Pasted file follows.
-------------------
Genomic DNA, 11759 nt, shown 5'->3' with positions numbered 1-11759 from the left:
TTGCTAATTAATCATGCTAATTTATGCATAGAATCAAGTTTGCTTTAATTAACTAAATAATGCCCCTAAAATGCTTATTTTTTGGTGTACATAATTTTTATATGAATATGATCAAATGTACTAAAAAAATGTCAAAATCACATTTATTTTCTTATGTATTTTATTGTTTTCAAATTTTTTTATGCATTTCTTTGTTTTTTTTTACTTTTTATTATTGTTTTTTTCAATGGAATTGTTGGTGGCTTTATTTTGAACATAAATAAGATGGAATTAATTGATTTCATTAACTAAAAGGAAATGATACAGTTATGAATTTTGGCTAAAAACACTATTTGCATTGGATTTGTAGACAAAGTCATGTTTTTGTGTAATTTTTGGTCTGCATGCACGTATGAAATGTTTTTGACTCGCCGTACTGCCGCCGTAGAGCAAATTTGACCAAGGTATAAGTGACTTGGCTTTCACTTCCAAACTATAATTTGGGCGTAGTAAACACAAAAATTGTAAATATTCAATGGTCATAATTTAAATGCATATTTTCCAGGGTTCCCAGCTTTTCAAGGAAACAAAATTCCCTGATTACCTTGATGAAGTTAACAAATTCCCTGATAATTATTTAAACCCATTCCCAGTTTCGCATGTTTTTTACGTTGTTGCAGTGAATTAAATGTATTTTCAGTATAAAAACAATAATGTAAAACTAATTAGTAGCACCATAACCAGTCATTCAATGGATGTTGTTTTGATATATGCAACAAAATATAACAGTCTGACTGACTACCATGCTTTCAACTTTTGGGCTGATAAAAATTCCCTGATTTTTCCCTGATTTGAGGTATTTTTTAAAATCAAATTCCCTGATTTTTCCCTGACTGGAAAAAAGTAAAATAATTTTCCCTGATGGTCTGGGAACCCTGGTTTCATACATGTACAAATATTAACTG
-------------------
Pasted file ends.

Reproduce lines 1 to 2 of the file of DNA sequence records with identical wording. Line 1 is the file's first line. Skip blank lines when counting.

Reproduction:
Genomic DNA, 11759 nt, shown 5'->3' with positions numbered 1-11759 from the left:
TTGCTAATTAATCATGCTAATTTATGCATAGAATCAAGTTTGCTTTAATTAACTAAATAATGCCCCTAAAATGCTTATTTTTTGGTGTACATAATTTTTATATGAATATGATCAAATGTACTAAAAAAATGTCAAAATCACATTTATTTTCTTATGTATTTTATTGTTTTCAAATTTTTTTATGCATTTCTTTGTTTTTTTTTACTTTTTATTATTGTTTTTTTCAATGGAATTGTTGGTGGCTTTATTTTGAACATAAATAAGATGGAATTAATTGATTTCATTAACTAAAAGGAAATGATACAGTTATGAATTTTGGCTAAAAACACTATTTGCATTGGATTTGTAGACAAAGTCATGTTTTTGTGTAATTTTTGGTCTGCATGCACGTATGAAATGTTTTTGACTCGCCGTACTGCCGCCGTAGAGCAAATTTGACCAAGGTATAAGTGACTTGGCTTTCACTTCCAAACTATAATTTGGGCGTAGTAAACACAAAAATTGTAAATATTCAATGGTCATAATTTAAATGCATATTTTCCAGGGTTCCCAGCTTTTCAAGGAAACAAAATTCCCTGATTACCTTGATGAAGTTAACAAATTCCCTGATAATTATTTAAACCCATTCCCAGTTTCGCATGTTTTTTACGTTGTTGCAGTGAATTAAATGTATTTTCAGTATAAAAACAATAATGTAAAACTAATTAGTAGCACCATAACCAGTCATTCAATGGATGTTGTTTTGATATATGCAACAAAATATAACAGTCTGACTGACTACCATGCTTTCAACTTTTGGGCTGATAAAAATTCCCTGATTTTTCCCTGATTTGAGGTATTTTTTAAAATCAAATTCCCTGATTTTTCCCTGACTGGAAAAAAGTAAAATAATTTTCCCTGATGGTCTGGGAACCCTGGTTTCATACATGTACAAATATTAACTG